With the overwhelming amount of options at the Fringe,
A set of actors and clever writers who manage to use the short form to produce something highly enjoyable.
The plays are all elaborations of simple ideas that take place for a single scene. There’s a married couple with the strangest ‘how they met’ story, two ambassadors dependent on an interpreter for communication, a monologue about unrequited love, two gamers who start ignoring real life, an intense tennis match between a young Russian and an older American, and a couple who discuss a eulogy minutes before the wife is buried.
Most of these are comedies, a successful genre for plays that must necessarily be uncomplicated and able to engage the audience’s attention within the first minute. They largely managed to do this, making the hour spent watching them enjoyable and full of laughter. The one play that in fact went for drama without comedy, Uncomfortable Silences, about a man discussing his desire to finally tell his friend how he has loved her for the past twenty years, seemed a touch overdramatic.
In turn this perhaps reveals the lack of complexity in the other plays. Though they touch on themes of death, love and obsession, for instance, it is always in a light-hearted and superficial way, focusing more on the humour these themes create in human relationships rather than on the themes themselves. Although this may be intrinsic to the length, such superficiality meant that after a very pleasant hour the plays became rather forgettable.
The quality of the acting is important when the actors involved are called on to frequently switch roles. On the whole it was quite strong, with special mention going to Stephen Laycock, Billy Knowledon and Rosie Edwards. Edwards managed to play convincingly, humorously, and without the exaggeration some of the other actors fell prey to, her three main parts: that of a deadpan interpreter for a made-up language reminiscent of Russian, that of an anxious and talkative 32-year old tennis player, and that of a witty woman speaking to her husband for the last time as she sits in her coffin. The diversity of these roles prove that Edwards is not merely well-suited for a certain part: she is a talented actress.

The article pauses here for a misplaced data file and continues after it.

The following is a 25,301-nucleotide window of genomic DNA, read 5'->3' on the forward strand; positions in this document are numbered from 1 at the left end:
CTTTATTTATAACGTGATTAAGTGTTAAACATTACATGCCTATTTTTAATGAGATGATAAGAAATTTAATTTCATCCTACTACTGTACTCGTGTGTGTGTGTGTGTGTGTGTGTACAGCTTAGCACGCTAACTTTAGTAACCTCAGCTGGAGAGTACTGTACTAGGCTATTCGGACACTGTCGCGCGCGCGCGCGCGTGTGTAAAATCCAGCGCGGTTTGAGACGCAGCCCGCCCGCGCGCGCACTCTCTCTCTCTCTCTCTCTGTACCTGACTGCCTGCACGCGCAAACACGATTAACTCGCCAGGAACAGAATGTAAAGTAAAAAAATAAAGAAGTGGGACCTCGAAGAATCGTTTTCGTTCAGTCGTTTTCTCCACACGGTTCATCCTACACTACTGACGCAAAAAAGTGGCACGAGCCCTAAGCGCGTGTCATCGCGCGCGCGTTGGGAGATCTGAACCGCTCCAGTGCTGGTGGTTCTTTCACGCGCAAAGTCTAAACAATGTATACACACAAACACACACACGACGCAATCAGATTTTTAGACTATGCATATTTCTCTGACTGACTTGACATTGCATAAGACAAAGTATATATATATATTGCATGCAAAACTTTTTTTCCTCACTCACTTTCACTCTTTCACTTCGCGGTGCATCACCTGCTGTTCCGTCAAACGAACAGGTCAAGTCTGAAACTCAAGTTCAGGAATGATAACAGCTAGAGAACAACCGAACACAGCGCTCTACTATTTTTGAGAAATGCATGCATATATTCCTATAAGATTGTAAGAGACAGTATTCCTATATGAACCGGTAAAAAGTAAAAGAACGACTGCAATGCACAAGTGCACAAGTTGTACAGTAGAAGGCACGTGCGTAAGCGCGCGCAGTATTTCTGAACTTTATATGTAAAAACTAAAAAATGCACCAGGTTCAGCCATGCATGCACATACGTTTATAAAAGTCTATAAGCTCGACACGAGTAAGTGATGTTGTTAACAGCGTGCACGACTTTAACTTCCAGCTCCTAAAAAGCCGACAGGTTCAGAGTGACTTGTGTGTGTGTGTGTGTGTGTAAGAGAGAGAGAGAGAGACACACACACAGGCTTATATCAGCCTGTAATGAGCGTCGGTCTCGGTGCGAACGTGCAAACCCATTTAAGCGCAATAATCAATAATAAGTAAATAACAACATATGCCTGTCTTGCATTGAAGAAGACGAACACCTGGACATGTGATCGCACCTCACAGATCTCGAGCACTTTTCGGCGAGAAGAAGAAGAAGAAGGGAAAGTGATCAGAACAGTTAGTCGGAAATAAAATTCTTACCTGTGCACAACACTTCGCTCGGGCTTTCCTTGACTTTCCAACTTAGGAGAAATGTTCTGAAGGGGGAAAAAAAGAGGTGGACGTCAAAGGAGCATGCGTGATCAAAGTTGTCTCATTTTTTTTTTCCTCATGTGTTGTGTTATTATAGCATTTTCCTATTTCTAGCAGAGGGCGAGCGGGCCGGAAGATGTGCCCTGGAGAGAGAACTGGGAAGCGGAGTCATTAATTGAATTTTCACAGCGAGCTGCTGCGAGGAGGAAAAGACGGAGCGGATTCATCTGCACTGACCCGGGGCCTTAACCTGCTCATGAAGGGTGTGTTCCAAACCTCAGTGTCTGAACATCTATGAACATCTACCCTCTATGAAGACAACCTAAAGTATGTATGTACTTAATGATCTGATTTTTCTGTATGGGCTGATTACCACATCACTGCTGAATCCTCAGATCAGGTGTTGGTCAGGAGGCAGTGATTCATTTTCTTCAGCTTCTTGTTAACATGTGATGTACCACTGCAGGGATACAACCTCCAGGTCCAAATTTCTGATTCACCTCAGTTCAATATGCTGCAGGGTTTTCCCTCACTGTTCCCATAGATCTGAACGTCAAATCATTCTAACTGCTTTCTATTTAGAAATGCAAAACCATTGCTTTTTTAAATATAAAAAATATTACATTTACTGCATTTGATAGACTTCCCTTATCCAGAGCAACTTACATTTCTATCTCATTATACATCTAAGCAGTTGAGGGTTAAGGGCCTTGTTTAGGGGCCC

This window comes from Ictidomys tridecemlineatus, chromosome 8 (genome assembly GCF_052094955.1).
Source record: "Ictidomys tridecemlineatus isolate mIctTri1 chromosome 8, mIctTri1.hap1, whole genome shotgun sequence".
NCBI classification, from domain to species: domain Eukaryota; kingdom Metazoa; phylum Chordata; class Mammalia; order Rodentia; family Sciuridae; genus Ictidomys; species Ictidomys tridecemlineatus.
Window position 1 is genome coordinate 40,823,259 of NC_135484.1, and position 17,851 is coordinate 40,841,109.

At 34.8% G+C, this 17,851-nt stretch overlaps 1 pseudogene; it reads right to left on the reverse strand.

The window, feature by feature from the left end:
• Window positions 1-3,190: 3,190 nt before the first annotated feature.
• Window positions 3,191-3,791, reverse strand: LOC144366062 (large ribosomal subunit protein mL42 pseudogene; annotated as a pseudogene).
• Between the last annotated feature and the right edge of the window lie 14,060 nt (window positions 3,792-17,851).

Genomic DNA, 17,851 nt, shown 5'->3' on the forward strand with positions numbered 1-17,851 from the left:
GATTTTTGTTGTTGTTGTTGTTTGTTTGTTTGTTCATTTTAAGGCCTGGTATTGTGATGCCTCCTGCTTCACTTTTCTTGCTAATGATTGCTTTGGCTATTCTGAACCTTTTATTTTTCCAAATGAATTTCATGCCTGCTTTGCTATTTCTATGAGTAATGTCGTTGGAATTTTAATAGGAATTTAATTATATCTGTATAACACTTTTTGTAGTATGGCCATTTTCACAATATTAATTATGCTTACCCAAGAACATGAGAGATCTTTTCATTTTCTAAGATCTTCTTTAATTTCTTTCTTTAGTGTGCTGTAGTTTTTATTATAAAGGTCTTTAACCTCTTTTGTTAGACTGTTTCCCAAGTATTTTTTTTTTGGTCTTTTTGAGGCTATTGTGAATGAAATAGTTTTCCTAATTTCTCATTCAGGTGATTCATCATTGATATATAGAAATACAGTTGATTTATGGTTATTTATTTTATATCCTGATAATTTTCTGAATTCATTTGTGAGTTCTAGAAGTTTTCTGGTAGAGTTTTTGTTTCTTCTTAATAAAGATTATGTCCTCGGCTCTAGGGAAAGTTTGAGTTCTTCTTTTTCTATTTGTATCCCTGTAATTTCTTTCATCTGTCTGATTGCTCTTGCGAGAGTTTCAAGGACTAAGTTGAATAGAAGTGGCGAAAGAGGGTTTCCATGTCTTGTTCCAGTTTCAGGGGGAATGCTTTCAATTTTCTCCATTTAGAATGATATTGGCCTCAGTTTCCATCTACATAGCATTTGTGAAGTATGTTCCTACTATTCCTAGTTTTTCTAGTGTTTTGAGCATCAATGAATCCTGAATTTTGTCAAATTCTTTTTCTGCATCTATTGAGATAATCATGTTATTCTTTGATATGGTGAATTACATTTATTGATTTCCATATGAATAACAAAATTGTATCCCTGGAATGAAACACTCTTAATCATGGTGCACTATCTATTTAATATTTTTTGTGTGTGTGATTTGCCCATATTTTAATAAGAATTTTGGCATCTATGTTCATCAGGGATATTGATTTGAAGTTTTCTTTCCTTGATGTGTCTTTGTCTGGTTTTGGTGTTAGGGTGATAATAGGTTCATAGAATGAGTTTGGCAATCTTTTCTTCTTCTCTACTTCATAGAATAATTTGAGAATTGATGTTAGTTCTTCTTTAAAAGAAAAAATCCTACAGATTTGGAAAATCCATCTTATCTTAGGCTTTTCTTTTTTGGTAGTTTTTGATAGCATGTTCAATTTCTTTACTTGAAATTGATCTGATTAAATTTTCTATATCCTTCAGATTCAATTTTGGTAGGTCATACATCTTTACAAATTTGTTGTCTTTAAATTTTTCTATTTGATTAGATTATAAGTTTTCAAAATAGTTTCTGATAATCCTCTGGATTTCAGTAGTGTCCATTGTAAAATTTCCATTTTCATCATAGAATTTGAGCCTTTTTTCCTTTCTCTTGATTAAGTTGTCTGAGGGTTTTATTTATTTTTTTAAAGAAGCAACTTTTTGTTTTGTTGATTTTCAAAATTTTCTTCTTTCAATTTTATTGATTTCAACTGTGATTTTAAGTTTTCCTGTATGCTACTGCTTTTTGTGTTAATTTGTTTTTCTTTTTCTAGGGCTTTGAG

The director, Nicholas Brice, and stage manager, Tess Walker, also deserve mention for managing to create six adept scenes with few props and little time in between them.
Ultimately, then, though these short plays may not offer the complexity or depth of other productions, they allow one to see the skill of a set of actors and clever writers who manage to use the short form to produce something highly enjoyable.